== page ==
Essentials of Contemporary Management 3e

Report
Essentials of
Contemporary
Management
Chapter
8
Organizing: Control and Culture
PowerPoint Presentation by Charlie Cook
© Copyright The McGraw-Hill Companies, Inc., 2004. All rights reserved.
Learning Objectives
• After studying the chapter, you should be able to:
Define organizational control, and describe the four
steps of the control process.
Identify the main output controls, and discuss their
advantages and disadvantages as means of
coordinating and motivating employees.
Identify the main behavior controls, and discuss
their advantages and disadvantages as means of
coordinating and motivating employees.
Explain the role of organizational culture in
creating an effective organizational architecture.
© Copyright 2004 McGraw-Hill. All rights reserved.
8–2
What Is Control?
• Controlling
The process whereby managers monitor and
regulate how efficiently and effectively an
organization and its members are performing the
activities necessary to achieve organizational goals.
Involves monitoring and evaluating organizational
strategy and structure to assess whether there is a
need for change to improve the firm’s competitive
performance.
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8–3
Organizational Control
• Managers must monitor and evaluate:
Is the firm efficiently converting inputs into outputs?
• Are units of inputs and outputs measured
accurately?
Is product quality improving?
• Is the firm’s quality competitive with other firms?
Are employees responsive to customers?
• Are customers satisfied with the services offered?
Are our managers innovative in outlook?
• Does the control system encourage risk-taking?
© Copyright 2004 McGraw-Hill. All rights reserved.
8–4
Control Systems and IT
• Control Systems
Formal, target-setting, monitoring, evaluation and
feedback systems that provide managers with
information about how well the organization’s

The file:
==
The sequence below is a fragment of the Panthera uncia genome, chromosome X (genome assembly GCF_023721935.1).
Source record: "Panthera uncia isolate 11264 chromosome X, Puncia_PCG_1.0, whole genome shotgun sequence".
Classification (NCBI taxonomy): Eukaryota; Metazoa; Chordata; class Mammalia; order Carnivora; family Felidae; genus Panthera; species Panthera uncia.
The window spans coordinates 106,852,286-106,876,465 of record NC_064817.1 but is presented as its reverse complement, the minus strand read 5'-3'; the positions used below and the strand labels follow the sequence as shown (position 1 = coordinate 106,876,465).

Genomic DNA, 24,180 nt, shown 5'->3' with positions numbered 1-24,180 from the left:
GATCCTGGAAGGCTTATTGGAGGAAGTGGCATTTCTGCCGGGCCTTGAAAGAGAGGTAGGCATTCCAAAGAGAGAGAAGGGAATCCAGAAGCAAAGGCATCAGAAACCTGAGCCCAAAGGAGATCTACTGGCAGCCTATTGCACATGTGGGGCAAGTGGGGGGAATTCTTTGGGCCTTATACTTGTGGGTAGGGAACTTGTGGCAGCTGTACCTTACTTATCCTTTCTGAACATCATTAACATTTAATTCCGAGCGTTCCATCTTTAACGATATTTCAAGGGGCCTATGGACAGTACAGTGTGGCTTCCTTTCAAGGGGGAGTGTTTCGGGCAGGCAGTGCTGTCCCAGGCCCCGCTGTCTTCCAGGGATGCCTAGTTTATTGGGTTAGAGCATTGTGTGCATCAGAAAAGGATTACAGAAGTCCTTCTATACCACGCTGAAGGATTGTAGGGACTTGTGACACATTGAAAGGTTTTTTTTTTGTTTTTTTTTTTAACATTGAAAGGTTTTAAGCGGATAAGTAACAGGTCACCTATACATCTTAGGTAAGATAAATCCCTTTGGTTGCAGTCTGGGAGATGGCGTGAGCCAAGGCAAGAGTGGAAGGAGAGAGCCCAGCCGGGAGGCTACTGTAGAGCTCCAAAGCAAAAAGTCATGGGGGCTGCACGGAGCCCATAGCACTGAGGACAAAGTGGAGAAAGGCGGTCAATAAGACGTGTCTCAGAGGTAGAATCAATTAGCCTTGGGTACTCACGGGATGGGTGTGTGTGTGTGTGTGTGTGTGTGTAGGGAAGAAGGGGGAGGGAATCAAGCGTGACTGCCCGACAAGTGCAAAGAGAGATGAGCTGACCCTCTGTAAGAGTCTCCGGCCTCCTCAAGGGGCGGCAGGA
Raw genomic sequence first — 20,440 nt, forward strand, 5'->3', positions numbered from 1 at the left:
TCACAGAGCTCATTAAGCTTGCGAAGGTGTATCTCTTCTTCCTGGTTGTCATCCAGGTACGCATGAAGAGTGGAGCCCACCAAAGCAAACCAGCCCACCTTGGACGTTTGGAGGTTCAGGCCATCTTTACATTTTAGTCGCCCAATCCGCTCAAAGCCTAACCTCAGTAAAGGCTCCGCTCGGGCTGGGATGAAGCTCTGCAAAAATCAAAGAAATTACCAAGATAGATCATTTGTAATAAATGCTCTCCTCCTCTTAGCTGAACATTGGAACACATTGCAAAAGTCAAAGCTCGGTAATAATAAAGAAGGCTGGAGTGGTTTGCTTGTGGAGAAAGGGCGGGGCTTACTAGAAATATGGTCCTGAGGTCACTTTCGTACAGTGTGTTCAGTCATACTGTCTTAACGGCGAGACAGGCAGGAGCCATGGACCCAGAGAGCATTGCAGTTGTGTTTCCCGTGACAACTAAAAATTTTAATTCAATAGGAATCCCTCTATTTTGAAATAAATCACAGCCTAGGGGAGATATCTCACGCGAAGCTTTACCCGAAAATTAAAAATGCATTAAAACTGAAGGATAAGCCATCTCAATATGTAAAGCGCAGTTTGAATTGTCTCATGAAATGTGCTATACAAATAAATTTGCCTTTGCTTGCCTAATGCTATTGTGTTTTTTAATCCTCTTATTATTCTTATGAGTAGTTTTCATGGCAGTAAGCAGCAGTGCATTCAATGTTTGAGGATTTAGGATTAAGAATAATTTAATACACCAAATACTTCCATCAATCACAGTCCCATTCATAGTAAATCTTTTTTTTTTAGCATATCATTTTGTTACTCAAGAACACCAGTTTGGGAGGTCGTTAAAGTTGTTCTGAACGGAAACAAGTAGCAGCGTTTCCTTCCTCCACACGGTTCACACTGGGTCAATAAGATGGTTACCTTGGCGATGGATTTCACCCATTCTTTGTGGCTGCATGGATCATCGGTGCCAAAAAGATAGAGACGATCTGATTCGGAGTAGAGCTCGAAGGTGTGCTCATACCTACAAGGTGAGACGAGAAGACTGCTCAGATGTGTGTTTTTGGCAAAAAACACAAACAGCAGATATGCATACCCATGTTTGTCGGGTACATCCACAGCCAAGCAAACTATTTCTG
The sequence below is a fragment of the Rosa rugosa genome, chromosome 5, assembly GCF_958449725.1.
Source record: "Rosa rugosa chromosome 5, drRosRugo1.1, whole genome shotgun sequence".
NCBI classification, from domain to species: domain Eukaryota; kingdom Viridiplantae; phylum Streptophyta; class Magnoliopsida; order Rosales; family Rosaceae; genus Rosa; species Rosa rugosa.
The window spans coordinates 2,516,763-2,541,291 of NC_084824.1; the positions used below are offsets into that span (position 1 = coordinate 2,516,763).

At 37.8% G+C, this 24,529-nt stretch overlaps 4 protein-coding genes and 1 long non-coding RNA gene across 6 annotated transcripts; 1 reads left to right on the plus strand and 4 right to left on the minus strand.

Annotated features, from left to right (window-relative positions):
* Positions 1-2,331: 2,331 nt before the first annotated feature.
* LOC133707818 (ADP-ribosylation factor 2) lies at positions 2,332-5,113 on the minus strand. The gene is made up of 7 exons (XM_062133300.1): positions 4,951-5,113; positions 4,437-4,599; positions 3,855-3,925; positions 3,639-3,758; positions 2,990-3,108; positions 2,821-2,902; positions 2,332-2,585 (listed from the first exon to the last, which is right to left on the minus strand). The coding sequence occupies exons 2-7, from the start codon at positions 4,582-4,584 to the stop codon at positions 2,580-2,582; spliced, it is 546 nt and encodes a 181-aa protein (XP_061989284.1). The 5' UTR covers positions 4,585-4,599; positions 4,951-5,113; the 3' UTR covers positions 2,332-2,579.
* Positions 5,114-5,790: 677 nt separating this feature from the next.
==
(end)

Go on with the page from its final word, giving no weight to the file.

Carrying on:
strategy and structure are working.
A good control system should:
• Be flexible so managers can respond as needed.
• Provide accurate information about the
organization.
• Provide information in a timely manner.
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8–5
Three Types of Control
Figure 10.1
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8–6
Types of Control
• Feedforward Controls
Used in the input stage of the process.
• Anticipates problems before they arise.
• Example: Giving rigorous specifications to
suppliers to avoid quality problems with inputs.
• Concurrent Controls
Give immediate feedback on how inputs are
converted into outputs.
• Allows correction of problems as they arise
• Managers can see that a machine is becoming
out of alignment and adjust/fix it.
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8–7
Types of Control (cont’d)
• Feedback Controls
Provide after-the-fact information managers can
use in the future.
• Customers’ reactions to products are used to
take corrective action in the future.
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8–8
Control Process Steps
Figure 8.2
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8–9
The Control Process
1. Establish standards, goals, or targets
against which performance is to be evaluated.
Managers at each organizational level need to set
their own standards.
Standards must be consistent with the
organization’s strategy (i.e., for a low cost strategy,
standards should be focused closely on reducing
costs).
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8–10
The Control Process
2. Measure actual performance
Managers can measure outputs resulting from
worker behavior or they can measure the
behavior themselves.
• The more non-routine the task, the harder it is
to measure performance or output, causing
managers to measure an employee’s behavior
(e.g., that an employee comes to work on time)
rather than the employee’s output.
Concentration vs. Luck
Enthusiastic vs. unexpected
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8–11
The Control Process
3. Compare actual performance against chosen
standards.
Managers must decide if performance actually
deviates, often, several problems combine
creating low performance.
Reward or punishment
4. Evaluate result and take corrective action.
Standards have been set too high or too low.
Workers may need additional training or
Compensation!
equipment.
• This step is often hard since the environment is
constantly changing.
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8–12
Three Organizational Control Systems
Feedback
control
Feedforward
& concurrent
control
Social
control
Figure 8.3
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8–13
Financial Measures of Performance
• Financial Controls
Profit ratios